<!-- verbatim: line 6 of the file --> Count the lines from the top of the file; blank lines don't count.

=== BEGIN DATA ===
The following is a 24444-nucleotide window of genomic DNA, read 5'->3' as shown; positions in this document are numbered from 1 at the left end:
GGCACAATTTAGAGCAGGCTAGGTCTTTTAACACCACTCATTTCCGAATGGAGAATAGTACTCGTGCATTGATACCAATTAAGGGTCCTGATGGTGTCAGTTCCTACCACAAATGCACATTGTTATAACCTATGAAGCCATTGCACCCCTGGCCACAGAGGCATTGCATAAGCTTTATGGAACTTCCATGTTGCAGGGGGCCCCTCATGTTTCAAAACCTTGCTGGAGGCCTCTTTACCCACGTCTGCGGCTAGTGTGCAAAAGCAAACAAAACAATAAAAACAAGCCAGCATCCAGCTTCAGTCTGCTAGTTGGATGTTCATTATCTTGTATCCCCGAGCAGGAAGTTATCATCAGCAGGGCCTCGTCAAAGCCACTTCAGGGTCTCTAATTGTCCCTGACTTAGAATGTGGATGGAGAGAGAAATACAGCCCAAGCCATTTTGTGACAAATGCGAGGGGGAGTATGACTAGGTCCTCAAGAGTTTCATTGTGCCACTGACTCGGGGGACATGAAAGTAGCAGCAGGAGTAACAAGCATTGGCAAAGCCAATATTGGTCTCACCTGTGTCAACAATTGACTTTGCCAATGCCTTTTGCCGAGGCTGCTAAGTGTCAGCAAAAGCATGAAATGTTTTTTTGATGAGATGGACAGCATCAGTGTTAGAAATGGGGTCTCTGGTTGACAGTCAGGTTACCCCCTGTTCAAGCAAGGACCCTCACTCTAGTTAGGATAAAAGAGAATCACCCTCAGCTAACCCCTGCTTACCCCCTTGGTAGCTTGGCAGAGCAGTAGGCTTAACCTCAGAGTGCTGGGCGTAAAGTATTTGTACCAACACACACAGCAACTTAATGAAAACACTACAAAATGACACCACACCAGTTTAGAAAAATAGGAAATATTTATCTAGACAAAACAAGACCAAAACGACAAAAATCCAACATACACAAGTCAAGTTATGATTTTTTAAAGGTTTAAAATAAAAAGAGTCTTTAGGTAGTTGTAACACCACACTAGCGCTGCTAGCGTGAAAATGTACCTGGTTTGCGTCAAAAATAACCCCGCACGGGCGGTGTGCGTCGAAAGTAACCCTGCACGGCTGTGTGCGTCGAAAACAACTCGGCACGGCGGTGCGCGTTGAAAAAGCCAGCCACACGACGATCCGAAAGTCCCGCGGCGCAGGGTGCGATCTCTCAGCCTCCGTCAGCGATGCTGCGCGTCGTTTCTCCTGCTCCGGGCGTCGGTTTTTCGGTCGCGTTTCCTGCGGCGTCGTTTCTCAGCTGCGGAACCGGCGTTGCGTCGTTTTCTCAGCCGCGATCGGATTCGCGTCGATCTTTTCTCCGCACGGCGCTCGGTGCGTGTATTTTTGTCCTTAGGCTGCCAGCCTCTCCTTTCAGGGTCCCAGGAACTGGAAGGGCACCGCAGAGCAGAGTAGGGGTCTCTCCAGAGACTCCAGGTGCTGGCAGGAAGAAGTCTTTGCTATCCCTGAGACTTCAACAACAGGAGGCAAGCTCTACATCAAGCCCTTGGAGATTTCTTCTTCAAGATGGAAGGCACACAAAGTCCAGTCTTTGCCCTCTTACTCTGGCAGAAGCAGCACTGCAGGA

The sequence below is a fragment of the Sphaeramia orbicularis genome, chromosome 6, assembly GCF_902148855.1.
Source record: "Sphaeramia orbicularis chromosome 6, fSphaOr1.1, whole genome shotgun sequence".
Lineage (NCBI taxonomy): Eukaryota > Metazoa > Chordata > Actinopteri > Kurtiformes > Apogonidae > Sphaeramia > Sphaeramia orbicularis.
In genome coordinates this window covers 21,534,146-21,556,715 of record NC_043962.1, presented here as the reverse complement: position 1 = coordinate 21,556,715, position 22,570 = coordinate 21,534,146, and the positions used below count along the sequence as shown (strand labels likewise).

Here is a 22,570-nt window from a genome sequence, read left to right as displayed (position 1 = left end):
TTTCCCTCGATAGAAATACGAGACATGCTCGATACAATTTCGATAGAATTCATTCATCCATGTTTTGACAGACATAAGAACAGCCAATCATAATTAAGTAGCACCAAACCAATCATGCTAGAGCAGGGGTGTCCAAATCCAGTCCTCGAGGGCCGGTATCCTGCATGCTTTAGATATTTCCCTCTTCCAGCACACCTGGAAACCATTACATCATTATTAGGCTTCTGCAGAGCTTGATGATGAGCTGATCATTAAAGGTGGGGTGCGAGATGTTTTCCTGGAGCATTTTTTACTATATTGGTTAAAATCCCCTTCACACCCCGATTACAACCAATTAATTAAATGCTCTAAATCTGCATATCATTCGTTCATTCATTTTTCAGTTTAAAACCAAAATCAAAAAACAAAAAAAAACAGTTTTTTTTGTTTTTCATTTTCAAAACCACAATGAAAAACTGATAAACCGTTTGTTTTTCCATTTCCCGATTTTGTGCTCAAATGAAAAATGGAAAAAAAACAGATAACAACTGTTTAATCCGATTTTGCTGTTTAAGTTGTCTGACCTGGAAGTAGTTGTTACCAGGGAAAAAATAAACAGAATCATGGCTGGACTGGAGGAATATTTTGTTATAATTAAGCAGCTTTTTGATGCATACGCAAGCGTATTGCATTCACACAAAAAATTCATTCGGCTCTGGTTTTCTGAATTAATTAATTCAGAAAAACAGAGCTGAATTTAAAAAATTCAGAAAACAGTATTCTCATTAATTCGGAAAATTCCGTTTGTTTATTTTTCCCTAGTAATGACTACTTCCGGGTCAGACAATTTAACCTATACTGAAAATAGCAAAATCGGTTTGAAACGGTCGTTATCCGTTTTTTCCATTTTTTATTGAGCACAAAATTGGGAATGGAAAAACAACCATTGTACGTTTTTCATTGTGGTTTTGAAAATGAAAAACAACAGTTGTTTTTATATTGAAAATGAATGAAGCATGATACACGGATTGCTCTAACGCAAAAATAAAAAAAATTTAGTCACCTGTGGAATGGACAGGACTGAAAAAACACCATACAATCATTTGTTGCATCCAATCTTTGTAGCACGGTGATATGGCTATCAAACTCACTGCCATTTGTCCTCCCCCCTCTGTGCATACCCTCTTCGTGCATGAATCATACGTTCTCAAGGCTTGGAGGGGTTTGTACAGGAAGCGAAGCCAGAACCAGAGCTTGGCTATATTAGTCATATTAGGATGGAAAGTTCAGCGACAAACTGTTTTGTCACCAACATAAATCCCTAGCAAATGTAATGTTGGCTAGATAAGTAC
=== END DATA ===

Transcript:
In genome coordinates this window covers 21,534,146-21,556,715 of record NC_043962.1, presented here as the reverse complement: position 1 = coordinate 21,556,715, position 22,570 = coordinate 21,534,146, and the positions used below count along the sequence as shown (strand labels likewise).